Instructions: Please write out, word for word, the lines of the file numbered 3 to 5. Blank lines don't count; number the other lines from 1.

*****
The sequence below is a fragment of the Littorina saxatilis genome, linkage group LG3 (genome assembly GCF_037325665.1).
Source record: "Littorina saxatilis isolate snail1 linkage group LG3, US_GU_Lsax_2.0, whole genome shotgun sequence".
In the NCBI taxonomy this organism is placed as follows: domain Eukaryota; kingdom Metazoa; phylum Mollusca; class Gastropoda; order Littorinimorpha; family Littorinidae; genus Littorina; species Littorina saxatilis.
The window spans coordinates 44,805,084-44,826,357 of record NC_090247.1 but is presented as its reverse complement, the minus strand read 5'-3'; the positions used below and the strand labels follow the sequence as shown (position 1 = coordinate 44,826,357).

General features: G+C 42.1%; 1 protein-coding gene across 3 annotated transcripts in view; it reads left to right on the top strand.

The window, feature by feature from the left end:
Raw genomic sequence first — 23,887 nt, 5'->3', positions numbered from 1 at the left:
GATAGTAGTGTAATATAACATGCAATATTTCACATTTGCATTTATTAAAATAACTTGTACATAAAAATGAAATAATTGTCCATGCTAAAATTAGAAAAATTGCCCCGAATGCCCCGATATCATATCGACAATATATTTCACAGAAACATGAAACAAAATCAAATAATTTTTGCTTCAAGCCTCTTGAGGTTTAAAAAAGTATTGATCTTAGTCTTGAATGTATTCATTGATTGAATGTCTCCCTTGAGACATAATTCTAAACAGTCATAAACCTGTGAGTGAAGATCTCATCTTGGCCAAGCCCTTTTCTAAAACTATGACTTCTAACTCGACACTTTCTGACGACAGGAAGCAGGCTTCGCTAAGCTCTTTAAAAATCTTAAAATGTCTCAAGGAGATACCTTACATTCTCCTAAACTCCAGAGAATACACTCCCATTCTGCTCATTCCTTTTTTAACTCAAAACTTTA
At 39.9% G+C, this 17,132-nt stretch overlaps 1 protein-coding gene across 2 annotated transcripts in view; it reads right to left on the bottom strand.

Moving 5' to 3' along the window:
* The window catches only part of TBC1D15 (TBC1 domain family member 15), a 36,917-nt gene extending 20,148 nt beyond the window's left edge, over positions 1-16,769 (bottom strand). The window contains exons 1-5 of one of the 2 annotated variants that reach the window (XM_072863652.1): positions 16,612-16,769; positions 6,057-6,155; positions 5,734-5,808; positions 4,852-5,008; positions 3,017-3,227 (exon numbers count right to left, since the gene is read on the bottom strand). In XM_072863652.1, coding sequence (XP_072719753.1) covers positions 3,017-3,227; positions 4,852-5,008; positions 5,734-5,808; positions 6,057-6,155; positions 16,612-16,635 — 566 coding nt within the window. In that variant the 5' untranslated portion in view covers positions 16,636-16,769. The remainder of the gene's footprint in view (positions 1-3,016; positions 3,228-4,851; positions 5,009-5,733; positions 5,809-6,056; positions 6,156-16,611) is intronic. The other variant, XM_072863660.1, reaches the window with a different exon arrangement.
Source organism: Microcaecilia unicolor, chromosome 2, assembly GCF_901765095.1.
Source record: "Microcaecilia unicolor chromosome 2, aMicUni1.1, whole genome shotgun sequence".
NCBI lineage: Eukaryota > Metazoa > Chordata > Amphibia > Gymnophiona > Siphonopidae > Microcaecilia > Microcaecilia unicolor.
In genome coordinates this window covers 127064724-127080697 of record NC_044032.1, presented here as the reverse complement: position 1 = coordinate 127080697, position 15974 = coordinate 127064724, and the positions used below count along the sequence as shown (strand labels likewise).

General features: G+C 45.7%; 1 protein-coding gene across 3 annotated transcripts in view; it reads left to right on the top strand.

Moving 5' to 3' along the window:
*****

In the NCBI taxonomy this organism is placed as follows: domain Eukaryota; kingdom Metazoa; phylum Mollusca; class Gastropoda; order Littorinimorpha; family Littorinidae; genus Littorina; species Littorina saxatilis.
The window spans coordinates 44,805,084-44,826,357 of record NC_090247.1 but is presented as its reverse complement, the minus strand read 5'-3'; the positions used below and the strand labels follow the sequence as shown (position 1 = coordinate 44,826,357).

General features: G+C 42.1%; 1 protein-coding gene across 3 annotated transcripts in view; it reads left to right on the top strand.